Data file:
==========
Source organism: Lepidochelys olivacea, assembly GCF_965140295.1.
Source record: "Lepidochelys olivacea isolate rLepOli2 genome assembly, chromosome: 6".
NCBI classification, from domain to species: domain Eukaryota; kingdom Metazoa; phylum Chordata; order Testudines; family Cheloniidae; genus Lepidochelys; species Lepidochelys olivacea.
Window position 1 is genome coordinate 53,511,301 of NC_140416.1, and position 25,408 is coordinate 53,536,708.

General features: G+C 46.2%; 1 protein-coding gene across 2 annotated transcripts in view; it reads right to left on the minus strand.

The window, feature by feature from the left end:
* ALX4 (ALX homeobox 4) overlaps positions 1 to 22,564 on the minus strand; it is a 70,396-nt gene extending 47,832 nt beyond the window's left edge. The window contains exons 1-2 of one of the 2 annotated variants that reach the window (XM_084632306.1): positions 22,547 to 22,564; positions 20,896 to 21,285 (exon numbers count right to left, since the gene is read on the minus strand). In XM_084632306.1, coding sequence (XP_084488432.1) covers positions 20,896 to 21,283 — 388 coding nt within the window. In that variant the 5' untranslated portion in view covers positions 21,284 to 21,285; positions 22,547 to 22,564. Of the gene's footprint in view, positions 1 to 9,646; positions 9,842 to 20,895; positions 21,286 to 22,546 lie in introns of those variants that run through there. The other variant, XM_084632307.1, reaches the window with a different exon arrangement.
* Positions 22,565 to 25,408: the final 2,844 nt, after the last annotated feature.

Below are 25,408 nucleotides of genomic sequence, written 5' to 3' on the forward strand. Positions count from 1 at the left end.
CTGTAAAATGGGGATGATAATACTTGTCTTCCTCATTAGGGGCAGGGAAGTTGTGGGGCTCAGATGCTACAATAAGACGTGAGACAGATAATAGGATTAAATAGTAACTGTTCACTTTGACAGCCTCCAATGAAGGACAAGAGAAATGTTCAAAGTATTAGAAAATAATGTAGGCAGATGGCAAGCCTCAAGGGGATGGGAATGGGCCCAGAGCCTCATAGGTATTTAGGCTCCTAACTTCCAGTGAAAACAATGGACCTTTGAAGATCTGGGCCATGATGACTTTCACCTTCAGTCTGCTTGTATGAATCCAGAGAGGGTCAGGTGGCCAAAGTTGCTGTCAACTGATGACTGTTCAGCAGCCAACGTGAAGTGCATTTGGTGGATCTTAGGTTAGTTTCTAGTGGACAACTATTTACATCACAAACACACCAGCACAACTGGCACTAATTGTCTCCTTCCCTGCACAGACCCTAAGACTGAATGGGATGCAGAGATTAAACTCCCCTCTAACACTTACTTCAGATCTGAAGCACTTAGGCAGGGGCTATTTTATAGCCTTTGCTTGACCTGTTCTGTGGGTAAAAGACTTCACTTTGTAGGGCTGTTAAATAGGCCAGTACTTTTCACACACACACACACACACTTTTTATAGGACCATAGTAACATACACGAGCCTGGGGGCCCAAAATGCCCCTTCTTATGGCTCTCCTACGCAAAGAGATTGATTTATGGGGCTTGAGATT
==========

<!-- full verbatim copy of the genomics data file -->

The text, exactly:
Source organism: Lepidochelys olivacea, assembly GCF_965140295.1.
Source record: "Lepidochelys olivacea isolate rLepOli2 genome assembly, chromosome: 6".
NCBI classification, from domain to species: domain Eukaryota; kingdom Metazoa; phylum Chordata; order Testudines; family Cheloniidae; genus Lepidochelys; species Lepidochelys olivacea.
Window position 1 is genome coordinate 53,511,301 of NC_140416.1, and position 25,408 is coordinate 53,536,708.

General features: G+C 46.2%; 1 protein-coding gene across 2 annotated transcripts in view; it reads right to left on the minus strand.

The window, feature by feature from the left end:
* ALX4 (ALX homeobox 4) overlaps positions 1 to 22,564 on the minus strand; it is a 70,396-nt gene extending 47,832 nt beyond the window's left edge. The window contains exons 1-2 of one of the 2 annotated variants that reach the window (XM_084632306.1): positions 22,547 to 22,564; positions 20,896 to 21,285 (exon numbers count right to left, since the gene is read on the minus strand). In XM_084632306.1, coding sequence (XP_084488432.1) covers positions 20,896 to 21,283 — 388 coding nt within the window. In that variant the 5' untranslated portion in view covers positions 21,284 to 21,285; positions 22,547 to 22,564. Of the gene's footprint in view, positions 1 to 9,646; positions 9,842 to 20,895; positions 21,286 to 22,546 lie in introns of those variants that run through there. The other variant, XM_084632307.1, reaches the window with a different exon arrangement.
* Positions 22,565 to 25,408: the final 2,844 nt, after the last annotated feature.

Below are 25,408 nucleotides of genomic sequence, written 5' to 3' on the forward strand. Positions count from 1 at the left end.
CTGTAAAATGGGGATGATAATACTTGTCTTCCTCATTAGGGGCAGGGAAGTTGTGGGGCTCAGATGCTACAATAAGACGTGAGACAGATAATAGGATTAAATAGTAACTGTTCACTTTGACAGCCTCCAATGAAGGACAAGAGAAATGTTCAAAGTATTAGAAAATAATGTAGGCAGATGGCAAGCCTCAAGGGGATGGGAATGGGCCCAGAGCCTCATAGGTATTTAGGCTCCTAACTTCCAGTGAAAACAATGGACCTTTGAAGATCTGGGCCATGATGACTTTCACCTTCAGTCTGCTTGTATGAATCCAGAGAGGGTCAGGTGGCCAAAGTTGCTGTCAACTGATGACTGTTCAGCAGCCAACGTGAAGTGCATTTGGTGGATCTTAGGTTAGTTTCTAGTGGACAACTATTTACATCACAAACACACCAGCACAACTGGCACTAATTGTCTCCTTCCCTGCACAGACCCTAAGACTGAATGGGATGCAGAGATTAAACTCCCCTCTAACACTTACTTCAGATCTGAAGCACTTAGGCAGGGGCTATTTTATAGCCTTTGCTTGACCTGTTCTGTGGGTAAAAGACTTCACTTTGTAGGGCTGTTAAATAGGCCAGTACTTTTCACACACACACACACACACTTTTTATAGGACCATAGTAACATACACGAGCCTGGGGGCCCAAAATGCCCCTTCTTATGGCTCTCCTACGCAAAGAGATTGATTTATGGGGCTTGAGATT